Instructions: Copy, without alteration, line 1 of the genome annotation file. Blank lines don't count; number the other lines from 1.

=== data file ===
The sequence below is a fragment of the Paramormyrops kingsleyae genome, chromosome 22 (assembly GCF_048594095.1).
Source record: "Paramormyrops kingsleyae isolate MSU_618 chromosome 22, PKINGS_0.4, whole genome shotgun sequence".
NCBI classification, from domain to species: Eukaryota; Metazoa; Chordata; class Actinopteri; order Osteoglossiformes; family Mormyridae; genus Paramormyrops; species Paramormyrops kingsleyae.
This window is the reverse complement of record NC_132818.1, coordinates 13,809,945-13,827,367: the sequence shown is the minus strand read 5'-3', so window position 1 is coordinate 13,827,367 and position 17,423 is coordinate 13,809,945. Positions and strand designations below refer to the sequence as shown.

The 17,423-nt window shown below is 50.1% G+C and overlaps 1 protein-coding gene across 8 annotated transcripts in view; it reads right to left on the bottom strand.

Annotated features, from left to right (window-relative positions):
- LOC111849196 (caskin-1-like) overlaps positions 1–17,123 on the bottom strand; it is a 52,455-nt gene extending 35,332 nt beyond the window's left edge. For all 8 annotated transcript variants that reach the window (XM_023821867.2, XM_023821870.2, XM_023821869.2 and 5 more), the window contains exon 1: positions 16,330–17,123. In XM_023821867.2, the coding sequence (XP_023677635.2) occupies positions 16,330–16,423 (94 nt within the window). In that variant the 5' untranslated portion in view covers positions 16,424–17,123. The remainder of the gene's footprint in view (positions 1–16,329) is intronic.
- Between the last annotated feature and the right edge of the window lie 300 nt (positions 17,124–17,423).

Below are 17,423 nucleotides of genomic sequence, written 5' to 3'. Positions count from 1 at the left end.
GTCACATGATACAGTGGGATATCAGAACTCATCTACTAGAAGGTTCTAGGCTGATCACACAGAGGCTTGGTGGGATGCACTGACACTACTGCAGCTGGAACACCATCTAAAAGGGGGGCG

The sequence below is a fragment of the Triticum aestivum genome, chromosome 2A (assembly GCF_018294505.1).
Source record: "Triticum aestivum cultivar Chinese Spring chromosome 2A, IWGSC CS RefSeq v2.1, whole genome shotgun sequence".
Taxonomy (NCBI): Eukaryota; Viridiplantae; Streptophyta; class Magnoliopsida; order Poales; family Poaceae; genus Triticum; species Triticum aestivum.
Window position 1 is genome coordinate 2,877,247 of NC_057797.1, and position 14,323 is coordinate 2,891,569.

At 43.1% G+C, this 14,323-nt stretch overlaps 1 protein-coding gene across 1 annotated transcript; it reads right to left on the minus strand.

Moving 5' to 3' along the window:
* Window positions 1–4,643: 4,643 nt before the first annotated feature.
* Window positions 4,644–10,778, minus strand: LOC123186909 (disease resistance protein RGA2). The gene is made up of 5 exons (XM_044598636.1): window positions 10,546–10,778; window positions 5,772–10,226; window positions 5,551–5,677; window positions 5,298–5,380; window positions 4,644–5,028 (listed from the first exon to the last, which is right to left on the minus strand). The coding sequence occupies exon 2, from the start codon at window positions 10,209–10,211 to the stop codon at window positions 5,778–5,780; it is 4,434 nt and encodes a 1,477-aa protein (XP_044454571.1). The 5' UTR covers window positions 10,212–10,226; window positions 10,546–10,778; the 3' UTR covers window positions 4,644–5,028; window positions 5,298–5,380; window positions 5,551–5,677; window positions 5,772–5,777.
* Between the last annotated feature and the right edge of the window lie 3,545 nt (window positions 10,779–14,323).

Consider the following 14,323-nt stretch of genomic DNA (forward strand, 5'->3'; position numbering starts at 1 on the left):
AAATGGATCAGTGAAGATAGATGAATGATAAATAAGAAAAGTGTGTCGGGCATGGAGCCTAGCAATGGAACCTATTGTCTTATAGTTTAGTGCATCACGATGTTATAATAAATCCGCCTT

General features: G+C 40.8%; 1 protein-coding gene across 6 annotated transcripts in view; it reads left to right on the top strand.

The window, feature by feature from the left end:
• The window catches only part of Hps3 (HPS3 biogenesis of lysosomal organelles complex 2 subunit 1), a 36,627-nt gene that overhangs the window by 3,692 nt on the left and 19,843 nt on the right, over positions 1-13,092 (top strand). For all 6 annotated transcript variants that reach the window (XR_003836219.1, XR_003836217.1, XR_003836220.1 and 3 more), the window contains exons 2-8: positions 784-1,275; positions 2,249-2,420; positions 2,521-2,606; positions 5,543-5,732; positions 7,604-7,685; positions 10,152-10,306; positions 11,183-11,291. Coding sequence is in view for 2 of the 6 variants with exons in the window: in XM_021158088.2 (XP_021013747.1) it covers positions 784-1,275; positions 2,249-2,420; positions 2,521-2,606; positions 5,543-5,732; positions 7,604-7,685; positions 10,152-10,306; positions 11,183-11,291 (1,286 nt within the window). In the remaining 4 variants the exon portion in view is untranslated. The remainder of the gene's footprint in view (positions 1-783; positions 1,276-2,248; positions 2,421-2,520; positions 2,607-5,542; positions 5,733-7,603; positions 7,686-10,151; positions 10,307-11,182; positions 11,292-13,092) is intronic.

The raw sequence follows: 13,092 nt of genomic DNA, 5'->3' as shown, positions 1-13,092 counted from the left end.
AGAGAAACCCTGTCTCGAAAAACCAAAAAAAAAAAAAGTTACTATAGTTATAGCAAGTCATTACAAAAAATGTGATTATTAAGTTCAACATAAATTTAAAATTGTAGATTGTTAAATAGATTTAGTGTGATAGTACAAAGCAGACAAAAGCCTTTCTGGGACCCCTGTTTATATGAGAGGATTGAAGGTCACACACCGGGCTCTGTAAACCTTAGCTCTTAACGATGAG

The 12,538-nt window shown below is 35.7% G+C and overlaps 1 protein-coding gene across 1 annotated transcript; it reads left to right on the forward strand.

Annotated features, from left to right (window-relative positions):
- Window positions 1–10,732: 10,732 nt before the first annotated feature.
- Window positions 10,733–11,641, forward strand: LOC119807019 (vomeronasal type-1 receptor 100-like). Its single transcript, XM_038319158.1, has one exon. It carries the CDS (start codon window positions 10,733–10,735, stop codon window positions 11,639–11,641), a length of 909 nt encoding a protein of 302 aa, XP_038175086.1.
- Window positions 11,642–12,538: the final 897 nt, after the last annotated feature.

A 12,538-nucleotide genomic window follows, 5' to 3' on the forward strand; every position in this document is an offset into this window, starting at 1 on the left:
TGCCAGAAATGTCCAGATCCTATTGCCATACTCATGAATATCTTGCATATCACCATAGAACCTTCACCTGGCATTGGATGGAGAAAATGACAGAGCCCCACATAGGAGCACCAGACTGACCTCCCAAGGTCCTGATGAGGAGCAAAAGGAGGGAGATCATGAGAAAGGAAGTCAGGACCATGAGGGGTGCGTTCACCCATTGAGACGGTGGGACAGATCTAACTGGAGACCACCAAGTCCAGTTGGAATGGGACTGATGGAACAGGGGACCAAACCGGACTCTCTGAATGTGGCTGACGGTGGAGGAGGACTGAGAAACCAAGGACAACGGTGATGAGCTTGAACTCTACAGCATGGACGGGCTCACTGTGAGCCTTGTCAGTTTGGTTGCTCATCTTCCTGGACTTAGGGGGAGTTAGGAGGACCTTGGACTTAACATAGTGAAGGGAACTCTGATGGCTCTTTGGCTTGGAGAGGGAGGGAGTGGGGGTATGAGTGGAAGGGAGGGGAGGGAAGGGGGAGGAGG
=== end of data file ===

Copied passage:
The sequence below is a fragment of the Paramormyrops kingsleyae genome, chromosome 22 (assembly GCF_048594095.1).